1. Step back in time to and “meet” a few members of North Carolina’s 1868 first black caucus at the State Capitol in Raleigh.

 

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2. Discover North Carolina’s rich African American music tradition with the African American Music Trails of Eastern North Carolina.

 

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3. Browse through the hundreds of photographs, bible records, genealogies, legal documents and other primary materials related to African American life and civil rights available online through the North Carolina Digital Collections.

 

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4. Visit one of the several state historic sites that have strong African American stories to tell.

 

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5. Explore the work of Minnie Evans, Romare Bearden and other noted African American artists at the N.C. Museum of Art.

 

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6. Take a tour of Historic Edenton as seen through the eyes of well-known abolitionist and author Harriet Jacobs.

 

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7. Get a broad overview or dive deep into a specific topic of African American history in North Carolina with a book from North Carolina Historical Publications.

 

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8. Discover the stories of your African American ancestors with an index of online resources and workshop offered by the State Library.

 

 

Be sure and check out the Black History Month page on our website for more great resources and events related to Black History Month.

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Stargazing with an African twist in Durham, an exploration of African American sailors during the Civil War in Southport and a day of free admission to Tryon Palace in New Bern are just a few of the opportunities for fun and discovery you’ll find this weekend with the N.C. Department of Cultural Resources.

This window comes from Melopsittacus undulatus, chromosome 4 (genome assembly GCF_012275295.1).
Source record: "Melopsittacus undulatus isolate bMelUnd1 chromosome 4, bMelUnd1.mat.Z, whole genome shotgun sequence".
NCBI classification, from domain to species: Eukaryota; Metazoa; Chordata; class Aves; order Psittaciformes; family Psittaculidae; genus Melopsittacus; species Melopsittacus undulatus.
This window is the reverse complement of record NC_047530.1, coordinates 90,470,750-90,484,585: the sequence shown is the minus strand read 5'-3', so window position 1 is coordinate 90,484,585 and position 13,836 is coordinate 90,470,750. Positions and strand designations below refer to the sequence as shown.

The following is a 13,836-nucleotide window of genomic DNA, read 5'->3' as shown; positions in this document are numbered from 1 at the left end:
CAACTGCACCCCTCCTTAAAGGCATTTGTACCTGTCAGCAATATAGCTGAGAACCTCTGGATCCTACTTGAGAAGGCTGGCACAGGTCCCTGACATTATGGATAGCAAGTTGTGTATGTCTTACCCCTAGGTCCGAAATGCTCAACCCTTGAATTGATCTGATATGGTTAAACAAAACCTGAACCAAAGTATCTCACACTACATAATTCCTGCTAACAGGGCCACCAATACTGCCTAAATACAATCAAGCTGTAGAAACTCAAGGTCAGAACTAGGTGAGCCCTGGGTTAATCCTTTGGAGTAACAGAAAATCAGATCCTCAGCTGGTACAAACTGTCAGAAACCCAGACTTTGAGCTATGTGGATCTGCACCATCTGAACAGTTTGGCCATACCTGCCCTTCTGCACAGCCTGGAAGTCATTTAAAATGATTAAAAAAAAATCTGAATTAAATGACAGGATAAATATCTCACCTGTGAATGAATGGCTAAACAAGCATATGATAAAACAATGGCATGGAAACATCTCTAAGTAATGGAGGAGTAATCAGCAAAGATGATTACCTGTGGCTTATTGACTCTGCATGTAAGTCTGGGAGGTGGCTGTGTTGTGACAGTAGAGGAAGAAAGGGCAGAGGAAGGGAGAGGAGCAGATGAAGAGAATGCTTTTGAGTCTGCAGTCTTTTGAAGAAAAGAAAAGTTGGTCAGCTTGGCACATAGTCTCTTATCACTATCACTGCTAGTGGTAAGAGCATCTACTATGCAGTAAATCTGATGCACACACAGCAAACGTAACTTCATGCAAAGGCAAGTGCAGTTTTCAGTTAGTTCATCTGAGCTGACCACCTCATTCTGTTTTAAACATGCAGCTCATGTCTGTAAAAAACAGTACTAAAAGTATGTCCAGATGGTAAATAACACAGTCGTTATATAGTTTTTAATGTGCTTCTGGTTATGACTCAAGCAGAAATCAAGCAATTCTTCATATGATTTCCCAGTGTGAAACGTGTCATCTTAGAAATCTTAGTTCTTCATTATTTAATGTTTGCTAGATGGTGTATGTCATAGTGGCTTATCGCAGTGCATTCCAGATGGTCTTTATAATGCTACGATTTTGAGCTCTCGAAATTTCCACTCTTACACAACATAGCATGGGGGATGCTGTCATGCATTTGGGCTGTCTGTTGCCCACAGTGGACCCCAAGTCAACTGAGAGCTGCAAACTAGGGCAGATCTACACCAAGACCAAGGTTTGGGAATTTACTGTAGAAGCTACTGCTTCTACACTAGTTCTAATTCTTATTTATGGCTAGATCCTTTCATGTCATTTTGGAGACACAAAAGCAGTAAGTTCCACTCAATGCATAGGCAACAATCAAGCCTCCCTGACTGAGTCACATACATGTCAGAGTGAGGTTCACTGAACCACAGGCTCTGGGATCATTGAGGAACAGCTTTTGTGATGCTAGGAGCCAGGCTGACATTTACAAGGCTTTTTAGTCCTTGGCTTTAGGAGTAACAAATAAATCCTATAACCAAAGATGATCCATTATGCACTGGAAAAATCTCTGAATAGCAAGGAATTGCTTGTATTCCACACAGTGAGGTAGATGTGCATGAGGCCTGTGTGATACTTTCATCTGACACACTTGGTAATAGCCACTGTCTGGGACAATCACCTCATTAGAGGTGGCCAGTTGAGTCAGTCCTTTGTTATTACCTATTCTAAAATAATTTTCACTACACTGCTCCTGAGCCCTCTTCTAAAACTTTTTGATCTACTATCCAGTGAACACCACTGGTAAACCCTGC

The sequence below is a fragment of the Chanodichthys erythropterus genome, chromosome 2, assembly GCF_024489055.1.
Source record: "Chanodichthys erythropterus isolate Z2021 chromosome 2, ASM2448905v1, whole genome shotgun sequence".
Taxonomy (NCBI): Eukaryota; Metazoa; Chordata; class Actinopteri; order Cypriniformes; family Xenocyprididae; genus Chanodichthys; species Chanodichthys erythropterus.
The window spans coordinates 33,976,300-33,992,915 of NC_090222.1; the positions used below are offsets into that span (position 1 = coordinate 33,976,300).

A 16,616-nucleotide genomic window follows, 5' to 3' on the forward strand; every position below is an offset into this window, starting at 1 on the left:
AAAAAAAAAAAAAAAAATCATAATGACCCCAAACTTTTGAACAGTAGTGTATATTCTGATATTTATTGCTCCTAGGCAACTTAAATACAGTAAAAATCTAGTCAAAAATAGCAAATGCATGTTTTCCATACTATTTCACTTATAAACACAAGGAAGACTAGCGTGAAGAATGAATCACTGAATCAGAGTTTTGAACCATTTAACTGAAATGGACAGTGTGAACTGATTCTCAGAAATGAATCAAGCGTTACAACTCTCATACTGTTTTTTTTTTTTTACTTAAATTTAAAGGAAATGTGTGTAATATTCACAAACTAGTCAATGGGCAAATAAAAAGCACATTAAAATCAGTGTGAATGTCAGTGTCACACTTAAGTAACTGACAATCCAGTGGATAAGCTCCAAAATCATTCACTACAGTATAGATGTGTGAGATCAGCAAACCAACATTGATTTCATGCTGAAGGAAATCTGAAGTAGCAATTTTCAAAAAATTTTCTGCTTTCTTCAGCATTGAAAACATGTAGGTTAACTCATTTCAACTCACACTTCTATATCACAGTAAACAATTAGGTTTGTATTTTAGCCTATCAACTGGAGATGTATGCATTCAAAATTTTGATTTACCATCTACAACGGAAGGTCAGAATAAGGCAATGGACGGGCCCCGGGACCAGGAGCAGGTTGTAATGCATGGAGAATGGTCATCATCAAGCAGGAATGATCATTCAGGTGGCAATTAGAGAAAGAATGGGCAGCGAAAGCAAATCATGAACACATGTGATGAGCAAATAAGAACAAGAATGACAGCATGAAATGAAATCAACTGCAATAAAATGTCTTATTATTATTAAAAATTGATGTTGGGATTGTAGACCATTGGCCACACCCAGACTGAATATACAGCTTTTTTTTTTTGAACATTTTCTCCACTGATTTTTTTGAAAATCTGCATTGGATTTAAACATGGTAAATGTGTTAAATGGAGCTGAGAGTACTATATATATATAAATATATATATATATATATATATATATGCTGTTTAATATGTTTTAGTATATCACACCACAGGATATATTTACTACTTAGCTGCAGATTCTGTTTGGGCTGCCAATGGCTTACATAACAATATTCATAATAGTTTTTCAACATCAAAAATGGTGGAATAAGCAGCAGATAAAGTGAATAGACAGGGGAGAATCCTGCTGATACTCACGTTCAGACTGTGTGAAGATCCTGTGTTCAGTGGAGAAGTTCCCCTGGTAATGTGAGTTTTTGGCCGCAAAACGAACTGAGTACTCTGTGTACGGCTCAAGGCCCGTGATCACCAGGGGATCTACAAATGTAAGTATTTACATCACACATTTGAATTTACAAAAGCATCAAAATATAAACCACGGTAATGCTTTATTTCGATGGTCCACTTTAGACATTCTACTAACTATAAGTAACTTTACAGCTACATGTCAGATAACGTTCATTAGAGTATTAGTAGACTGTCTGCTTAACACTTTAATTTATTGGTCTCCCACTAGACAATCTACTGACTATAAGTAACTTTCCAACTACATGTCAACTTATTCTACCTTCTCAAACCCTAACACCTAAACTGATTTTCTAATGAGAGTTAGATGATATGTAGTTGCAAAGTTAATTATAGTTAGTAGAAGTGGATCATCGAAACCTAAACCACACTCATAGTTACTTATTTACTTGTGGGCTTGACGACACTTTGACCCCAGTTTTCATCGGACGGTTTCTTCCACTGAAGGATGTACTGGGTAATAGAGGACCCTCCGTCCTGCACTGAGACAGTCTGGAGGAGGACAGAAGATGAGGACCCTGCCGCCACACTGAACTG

Here are eight suggestions to help you make the most of your time:

1. Hear African folklore about the night sky and peer through telescopes to take a tour of the stars Friday at Historic Stagville in Durham.

 

 

2. In New Bern, explore Tryon Palace’s historic buildings and gardens for free Saturday.

 

 

3. Relax and enjoy a concert of some of the best of bluegrass Saturday at the Southeastern Center for Contemporary Art in Winston-Salem.

 

 

4. Join the N.C. Museum of History in Raleigh for a screening of the 1947 film Pitch a Boogie Woogie Saturday. The movies was the first made by a production company based in North Carolina and stars an all-black cast.

 

 

5. Discover the similarities between the visual arts and jazz of the 20th century with a gallery tour and chamber music concert, Sunday at the N.C. Museum of Art in Raleigh.

 

 

6. See North Carolina history through photographer Hugh Morton’s eyes and learn about his life during a free lecture at Tryon Palace in New Bern Saturday.

 

 

7. Hear the stories of men who escaped enslavement and enlisted in the Union Navy Saturday at the N.C. Maritime Museum in Southport.

 

 

8. Enjoy concerts of masterpieces by Mozart and Beethoven as performed by the N.C. Symphony throughout the weekend in Raleigh and New Bern.

 

Check out DCR’s calendar for more information on these and other events, and a enjoy a great North Carolina weekend!

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A celebration of African American history and culture in Raleigh, a biosphere making session in Winston-Salem and two lectures exploring the history of the coast in Beaufort are just a few of the opportunities for fun and discovery you’ll find this weekend with the N.C. Department of Cultural Resources.

Here are nine suggestions to help you make the most of your time:

1. Join the N.C. Museum of History in Raleigh Saturday as it kicks off Black History Month and celebrates North Carolina’s rich African American history and culture through music and dance performances, cooking demonstrations, lectures and hands-on activities.

 

 

2.Help make a living biosphere on a geodesic dome in the gallery at the Southeastern Center for Contemporary Art in Winston-Salem, starting Friday.

 

 

3. Take a lunch break with the N.C. Symphony Friday in Raleigh, hearing some of Tchaikovsky’s most famous pieces after meeting of the orchestra’s musicians.

 

 

4. Test your knowledge of trivia, tactics and history of the War Between the States Thursday in Fayetteville at the Museum of the Cape Fear’s annual Civil War Quiz Bowl.

 

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5. Discover the often overlooked history of whaling in North Atlantic Ocean during the Medieval era, Friday evening at the N.C. Maritime Museum in Beaufort.

 

 

6. Explore the history of the N.C. State Highway Patrol in a new exhibit at the N.C. Museum of History in Raleigh, which opens Saturday.